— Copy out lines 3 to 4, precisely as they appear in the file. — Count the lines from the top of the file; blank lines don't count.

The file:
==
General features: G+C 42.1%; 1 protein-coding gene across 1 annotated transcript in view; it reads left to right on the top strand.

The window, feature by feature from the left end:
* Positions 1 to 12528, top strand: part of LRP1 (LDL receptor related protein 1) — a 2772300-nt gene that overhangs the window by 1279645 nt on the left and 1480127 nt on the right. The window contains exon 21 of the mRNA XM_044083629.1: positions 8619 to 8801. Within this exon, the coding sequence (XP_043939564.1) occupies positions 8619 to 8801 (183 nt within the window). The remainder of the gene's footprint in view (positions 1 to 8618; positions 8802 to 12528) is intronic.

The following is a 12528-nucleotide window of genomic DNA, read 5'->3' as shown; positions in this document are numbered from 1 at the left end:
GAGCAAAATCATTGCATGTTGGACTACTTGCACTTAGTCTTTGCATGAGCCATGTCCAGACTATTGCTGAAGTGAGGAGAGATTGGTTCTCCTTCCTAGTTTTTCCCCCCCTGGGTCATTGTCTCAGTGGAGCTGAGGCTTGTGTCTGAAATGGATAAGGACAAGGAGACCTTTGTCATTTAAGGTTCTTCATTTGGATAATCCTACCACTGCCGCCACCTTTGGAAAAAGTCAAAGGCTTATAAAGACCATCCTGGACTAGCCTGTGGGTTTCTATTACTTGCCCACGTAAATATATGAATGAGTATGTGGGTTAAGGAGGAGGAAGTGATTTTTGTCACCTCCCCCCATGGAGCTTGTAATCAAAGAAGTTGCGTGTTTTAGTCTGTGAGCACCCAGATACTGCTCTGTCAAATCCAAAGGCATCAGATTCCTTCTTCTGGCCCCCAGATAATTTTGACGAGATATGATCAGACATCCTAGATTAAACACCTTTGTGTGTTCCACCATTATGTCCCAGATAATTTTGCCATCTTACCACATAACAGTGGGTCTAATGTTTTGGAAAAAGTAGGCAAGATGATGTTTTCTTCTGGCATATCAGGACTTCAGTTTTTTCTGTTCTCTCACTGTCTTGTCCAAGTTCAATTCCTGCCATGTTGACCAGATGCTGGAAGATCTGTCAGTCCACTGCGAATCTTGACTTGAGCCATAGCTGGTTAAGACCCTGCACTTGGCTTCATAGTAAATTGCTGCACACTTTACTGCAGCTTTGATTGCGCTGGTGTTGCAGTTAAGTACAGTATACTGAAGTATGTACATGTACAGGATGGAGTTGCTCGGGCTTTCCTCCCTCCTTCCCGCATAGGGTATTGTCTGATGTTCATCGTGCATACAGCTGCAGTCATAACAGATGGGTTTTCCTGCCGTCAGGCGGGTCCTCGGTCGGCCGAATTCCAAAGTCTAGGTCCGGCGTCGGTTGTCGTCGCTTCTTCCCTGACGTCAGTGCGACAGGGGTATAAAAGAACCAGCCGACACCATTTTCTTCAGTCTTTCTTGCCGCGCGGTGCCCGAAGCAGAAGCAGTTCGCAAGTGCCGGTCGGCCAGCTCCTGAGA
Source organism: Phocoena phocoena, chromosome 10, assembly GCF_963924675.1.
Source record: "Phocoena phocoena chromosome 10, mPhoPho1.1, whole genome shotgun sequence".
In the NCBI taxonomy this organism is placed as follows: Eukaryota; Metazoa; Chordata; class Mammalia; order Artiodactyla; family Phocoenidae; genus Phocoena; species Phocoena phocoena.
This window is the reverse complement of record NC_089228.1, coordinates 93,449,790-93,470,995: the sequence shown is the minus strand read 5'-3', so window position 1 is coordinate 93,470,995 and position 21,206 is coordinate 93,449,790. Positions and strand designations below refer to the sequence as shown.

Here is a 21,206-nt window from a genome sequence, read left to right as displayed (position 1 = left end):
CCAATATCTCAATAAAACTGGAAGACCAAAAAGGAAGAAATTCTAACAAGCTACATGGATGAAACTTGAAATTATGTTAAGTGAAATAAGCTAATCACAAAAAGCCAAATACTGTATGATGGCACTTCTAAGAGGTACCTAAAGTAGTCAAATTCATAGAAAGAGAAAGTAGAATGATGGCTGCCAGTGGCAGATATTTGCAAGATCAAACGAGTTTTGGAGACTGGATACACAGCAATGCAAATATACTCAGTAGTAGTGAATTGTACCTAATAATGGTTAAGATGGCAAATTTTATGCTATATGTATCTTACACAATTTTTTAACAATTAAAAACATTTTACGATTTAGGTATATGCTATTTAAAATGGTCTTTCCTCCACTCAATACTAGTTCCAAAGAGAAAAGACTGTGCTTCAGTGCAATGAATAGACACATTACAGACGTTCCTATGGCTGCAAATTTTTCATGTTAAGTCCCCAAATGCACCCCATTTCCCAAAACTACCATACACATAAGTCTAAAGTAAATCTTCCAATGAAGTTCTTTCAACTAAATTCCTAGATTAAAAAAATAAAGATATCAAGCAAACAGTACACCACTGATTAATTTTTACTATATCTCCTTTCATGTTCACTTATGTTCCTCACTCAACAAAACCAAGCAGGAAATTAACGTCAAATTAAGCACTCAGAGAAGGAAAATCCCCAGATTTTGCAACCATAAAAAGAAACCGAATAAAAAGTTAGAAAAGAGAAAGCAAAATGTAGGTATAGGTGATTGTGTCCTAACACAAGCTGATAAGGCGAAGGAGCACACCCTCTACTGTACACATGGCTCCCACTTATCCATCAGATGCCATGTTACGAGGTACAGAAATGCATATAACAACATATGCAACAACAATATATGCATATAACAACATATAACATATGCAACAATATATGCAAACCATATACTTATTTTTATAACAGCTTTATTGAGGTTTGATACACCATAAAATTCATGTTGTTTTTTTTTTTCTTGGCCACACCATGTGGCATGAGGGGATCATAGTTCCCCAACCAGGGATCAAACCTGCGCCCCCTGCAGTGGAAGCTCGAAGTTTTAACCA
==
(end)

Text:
* Positions 1 to 12528, top strand: part of LRP1 (LDL receptor related protein 1) — a 2772300-nt gene that overhangs the window by 1279645 nt on the left and 1480127 nt on the right. The window contains exon 21 of the mRNA XM_044083629.1: positions 8619 to 8801. Within this exon, the coding sequence (XP_043939564.1) occupies positions 8619 to 8801 (183 nt within the window). The remainder of the gene's footprint in view (positions 1 to 8618; positions 8802 to 12528) is intronic.

The following is a 12528-nucleotide window of genomic DNA, read 5'->3' as shown; positions in this document are numbered from 1 at the left end: